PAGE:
Sunday, November 13, 2011

Langley Park Fly-In 2011

Langley Park on the Perth foreshore was once the site of Perth's first aerodrome. Passenger services were offered in the early 1920s before a formal airport was established at Maylands. As Langley Park was built over reclaimed marshland it was never built over and has remained a strip of green parkland alongside the Swan River. In recent years Langley Park's heyday as an airfield have been revived via the hosting of the Red Bull Air-race and the Langley Park Fly-In. The Fly-In sees light aircraft owners fly in and display their planes on Langley Park.

The older aircraft were concentrated at the western end of the Park. The blue aircraft is a DeHavilland DH83 Fox Moth owned by my great uncle, John Markham. It is quite a famous aircraft being the first aeroplane to land in the Shetland Islands in 1933. It was later shipped out to Australia where in 1935 it became the first aircraft operated by the Flying Doctor Service, flying out of Port Hedland. The Flying Doctor went on to become an essential and iconic public service that even today continues to provide medical services to the rural townships and stations scattered across the vast, empty wilderness that is Western Australia.

In 1959 the plane was due to be replaced by the new Cessna's the Flying Doctor were purchasing. At any rate the plane was damaged in a taxiing accident and retired. It was repaired and changed hands a couple of times before being written off in an accident in 1964. John Markham later acquired the wreck and had it restored in New Zealand.
The Fox Moth is a gorgeous plane and has been displayed around the country on a number of occasions. John piloted the plane to the first Langley Park Fly-in several years ago (above).

The ubiquitous De Havilland Tiger Moth. First built as a trainer and general purpose aircraft in 1931. Although production ceased in 1959 the Tiger Moth's beautiful handling characteristics meant it continued in use long after it should have been replaced by modern aircraft. Most Second World War pilots in the Commonwealth armed forces learnt to fly in a Moth.

The Silver Centenary 1930. This was an amateur-built aircraft by an engineer named Selby Ford. It was restored and owned by Ford's grandson.

This 1932 Pietenpol is another amateur-built aircraft, this time from the USA. It was actively flown until 1938 and then stored in a shed. It was discovered and restored in 1965 and then again in the late 1990s by its current owners.

I think this looks like a Boeing-Stearman Kadyet. These were a popular training aircraft in the 1930s.

A Waco YMF-5. Waco built private use and training biplanes in the 1930s and 1940s. In 1986 production of the popular YMF-5 model recommenced and they still manufacture these sporting biplanes today.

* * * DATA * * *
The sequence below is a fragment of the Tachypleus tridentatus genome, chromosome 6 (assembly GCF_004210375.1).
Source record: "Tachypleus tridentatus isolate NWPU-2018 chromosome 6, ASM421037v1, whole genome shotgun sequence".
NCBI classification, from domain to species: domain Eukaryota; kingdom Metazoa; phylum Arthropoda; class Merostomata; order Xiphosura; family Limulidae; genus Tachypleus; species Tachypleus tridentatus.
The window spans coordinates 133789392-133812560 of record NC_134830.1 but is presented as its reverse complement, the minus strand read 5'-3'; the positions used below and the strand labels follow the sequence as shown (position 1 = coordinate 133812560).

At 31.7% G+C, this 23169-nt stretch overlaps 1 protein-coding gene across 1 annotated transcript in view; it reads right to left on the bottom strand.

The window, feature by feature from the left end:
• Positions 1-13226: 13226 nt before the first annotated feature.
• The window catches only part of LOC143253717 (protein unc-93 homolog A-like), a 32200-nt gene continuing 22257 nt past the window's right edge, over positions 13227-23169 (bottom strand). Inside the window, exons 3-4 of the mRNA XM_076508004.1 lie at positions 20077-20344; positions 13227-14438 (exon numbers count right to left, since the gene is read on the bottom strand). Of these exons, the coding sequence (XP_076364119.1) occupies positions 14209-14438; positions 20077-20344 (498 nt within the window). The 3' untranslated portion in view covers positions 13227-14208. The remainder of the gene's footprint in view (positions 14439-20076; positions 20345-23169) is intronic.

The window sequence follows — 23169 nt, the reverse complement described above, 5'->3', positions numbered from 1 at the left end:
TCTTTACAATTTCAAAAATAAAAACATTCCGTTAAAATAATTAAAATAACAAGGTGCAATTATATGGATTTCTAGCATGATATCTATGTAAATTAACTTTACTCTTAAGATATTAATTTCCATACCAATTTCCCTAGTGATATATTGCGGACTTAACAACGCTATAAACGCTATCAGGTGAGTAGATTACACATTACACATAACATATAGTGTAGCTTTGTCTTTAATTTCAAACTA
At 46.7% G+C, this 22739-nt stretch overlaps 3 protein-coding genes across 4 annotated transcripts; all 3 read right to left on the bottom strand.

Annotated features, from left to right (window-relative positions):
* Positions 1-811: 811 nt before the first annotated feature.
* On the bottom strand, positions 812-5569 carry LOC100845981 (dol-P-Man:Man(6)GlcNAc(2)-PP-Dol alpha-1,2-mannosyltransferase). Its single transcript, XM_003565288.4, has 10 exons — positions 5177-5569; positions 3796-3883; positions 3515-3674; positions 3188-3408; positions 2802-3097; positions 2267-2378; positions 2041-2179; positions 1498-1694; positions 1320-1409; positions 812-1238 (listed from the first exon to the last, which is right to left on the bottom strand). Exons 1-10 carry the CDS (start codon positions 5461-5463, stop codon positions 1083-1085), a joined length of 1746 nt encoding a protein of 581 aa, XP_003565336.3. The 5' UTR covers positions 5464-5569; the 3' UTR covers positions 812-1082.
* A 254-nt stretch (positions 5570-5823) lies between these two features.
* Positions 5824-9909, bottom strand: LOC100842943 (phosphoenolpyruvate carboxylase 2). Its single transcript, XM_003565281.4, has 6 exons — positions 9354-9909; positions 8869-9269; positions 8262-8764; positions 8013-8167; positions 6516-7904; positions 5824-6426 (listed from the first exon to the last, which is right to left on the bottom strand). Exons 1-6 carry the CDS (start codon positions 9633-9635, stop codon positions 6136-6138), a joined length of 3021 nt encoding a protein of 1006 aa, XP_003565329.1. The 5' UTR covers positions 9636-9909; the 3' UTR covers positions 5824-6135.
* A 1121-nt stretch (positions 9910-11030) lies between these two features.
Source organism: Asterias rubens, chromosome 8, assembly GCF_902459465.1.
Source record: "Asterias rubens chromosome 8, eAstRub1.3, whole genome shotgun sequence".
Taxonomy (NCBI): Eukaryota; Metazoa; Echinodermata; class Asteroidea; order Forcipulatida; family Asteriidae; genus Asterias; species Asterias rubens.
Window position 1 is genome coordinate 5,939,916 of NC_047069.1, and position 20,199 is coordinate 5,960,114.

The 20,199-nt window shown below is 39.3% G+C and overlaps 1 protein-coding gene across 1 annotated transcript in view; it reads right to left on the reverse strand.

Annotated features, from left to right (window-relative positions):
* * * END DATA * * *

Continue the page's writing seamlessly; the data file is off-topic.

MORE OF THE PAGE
One of the most beautiful executive aircraft of the 1930s - the Stinson V77 Reliant.

De Havilland Chipmunk trainer. The Chipmunk was developed by De Havilland Canada in 1946 as a replacement trainer for the aging Tiger Moth. It proved to be a successful and popular aircraft and was exported to many countries.

North American T-6 Texan/Havard trainer. First flown in 1935 these popular training aircraft remained in production until the early 1950s.

A Chinese Nanjang CJ-6. These are a Chinese built version of the Soviet Yak-18A. They are now being used in a number of cities for mock dogfight joyrides.

An amateur-built Culp Special.

This plane performed some stunt flying while we were there. It was the plane leaving the smoke trail in the last photo.

This was one of the racers that flew in the Red Bull air-races. The Red Bull air-race over the Swan River was cancelled this year after a crash during the lead up to last year's race.

Scottish Aviation SK61 Bulldog. Built as a general purpose and training aircraft. This one is wearing the markings of the Swedish Royal Airforce.

There were three of these unusual canard winged machines on the landing strip. I think it is a Rutan-Long EZ. These are sold in kit form. Oddly they were all resting in this nose down position with the front wheel folded up.

The owner and his son (presumably) lift the nose and drop the front wheel in preparation for take off. The plane appears to be very light as it was supported entirely by the son while the wheel was lowered into place.

Bede BD-5 kit aircraft. Another interesting space age design with swept wings and pusher propeller.

More acrobats

The Cri-Cri micro-light is the smallest aircraft with an enclosed cabin. Personally, I would never trust my life to such a seemly flimsy machine. The engines are tiny little two stokes.

When we saw this parked up at the end of the runway we were a little excited - a Supermarine Spitfire!! But no, once we got closer it was apparent it was a recreation. I'm not sure what it is exactly but a real Spitfire is much bigger than this.

John's Fox Moth taxis past the mock Spitfire as the display packs up.

Aerobatic displays in action

1 comment:

  1. the the Cri-Cri micro-light looks like the way to go hey...and sum 1 enlighten me pliz, how long are those wings they look mighty scarry small...